Deputy Prime Minister Hong Nam-ki said that South Korea’s government debt-to-GDP ratio is likely to exceed 40 percent and a fiscal deficit is likely to increase next year. He also said that this is rather inevitable in view of economic and taxation conditions and the need for fiscal expansion and President Moon Jae-in also is well aware of the inevitability.
South Korea’s government debt-to-GDP ratio topped 30 percent in 2009 and reached 38.2 percent in 2016. Under the circumstances, 40 percent is being thought of as a kind of Maginot Line. This year’s ratio is estimated at 39.4 percent.
“Without additional tax revenues, the ratio is likely to reach 40.2 percent next year,” said the deputy prime minister during a news conference on May 23. He added, “Fiscal expansion will continue in 2020 for economic revitalization, restructuring assistance and future preparedness, and the government will continue to make efforts for better government spending and fiscal innovation so that fiscal soundness can be maintained in the mid to long term.”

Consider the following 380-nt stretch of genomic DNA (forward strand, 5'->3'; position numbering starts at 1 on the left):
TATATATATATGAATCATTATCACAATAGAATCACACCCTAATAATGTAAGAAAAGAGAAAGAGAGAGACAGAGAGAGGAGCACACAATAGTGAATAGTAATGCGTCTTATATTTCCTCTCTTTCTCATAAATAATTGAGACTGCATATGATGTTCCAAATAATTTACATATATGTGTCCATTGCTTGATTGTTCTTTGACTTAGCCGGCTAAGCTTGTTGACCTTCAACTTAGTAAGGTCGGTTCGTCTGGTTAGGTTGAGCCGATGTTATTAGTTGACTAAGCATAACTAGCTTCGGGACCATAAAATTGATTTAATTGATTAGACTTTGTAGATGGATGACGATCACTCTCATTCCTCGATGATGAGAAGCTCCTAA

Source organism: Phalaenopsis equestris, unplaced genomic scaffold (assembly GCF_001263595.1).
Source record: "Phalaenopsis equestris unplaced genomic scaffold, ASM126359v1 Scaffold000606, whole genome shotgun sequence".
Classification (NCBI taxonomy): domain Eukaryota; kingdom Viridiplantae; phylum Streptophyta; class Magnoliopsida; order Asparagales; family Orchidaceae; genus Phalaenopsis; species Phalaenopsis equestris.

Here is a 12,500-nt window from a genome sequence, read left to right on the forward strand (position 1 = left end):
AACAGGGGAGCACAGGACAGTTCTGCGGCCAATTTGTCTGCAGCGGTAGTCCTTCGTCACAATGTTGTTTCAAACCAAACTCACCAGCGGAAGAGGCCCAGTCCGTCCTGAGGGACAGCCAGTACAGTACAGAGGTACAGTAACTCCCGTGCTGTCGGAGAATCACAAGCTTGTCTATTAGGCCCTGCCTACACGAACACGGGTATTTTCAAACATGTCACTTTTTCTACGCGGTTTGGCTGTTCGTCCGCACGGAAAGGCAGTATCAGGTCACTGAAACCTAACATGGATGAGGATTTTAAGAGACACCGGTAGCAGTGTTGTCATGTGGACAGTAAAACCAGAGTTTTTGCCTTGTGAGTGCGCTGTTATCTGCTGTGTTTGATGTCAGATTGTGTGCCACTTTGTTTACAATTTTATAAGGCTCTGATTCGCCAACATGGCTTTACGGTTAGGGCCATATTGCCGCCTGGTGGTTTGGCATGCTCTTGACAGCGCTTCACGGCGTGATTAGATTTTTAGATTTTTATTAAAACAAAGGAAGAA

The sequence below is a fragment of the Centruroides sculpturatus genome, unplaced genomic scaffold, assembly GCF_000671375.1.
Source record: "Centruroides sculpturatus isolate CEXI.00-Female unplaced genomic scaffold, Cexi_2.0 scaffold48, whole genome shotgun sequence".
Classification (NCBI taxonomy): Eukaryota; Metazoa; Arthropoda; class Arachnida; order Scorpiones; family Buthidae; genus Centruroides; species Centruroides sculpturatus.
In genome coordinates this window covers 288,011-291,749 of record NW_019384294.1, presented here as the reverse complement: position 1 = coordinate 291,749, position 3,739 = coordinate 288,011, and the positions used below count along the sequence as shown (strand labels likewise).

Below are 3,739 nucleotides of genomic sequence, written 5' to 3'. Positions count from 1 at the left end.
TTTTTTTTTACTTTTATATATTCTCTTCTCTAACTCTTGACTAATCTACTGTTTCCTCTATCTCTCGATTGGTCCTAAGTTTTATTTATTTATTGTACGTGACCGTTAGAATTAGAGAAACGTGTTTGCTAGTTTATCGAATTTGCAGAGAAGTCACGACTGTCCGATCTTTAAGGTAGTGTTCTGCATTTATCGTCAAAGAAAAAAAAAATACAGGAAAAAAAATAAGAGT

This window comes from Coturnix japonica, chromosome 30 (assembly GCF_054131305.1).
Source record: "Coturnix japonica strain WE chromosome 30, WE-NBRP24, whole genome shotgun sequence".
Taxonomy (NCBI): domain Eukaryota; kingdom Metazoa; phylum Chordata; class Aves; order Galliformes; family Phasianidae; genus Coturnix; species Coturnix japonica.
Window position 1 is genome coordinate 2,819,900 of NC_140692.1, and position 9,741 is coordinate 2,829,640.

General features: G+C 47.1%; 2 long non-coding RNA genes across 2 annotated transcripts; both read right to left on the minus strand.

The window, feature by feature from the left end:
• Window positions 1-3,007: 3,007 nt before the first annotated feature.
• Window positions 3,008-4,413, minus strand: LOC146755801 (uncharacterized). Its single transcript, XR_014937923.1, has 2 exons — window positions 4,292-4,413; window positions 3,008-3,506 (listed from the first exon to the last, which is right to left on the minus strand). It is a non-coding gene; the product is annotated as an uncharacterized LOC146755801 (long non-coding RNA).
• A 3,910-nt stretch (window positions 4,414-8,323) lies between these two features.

“We hope that effects on the national economy and employment, economic participants’ capability to bear, and market acceptability will be taken into account during discussions for minimum wage determination for next year,” he went on to say. The OECD recently pointed out that the minimum wage in South Korea rose too much for the past two years to adversely affect employment and low-skilled workers in particular. Likewise, the IMF recently advised South Korea to keep next year's minimum wage increase below its labor productivity growth, that is, 3 to 4 percent.
The deputy prime minister is going to have investment-related meetings with large corporations in five or six sectors, starting from next month and petrochemical. When it comes to social network rumors about redenomination, he stressed that the possibility is zero and now is not the time to discuss it.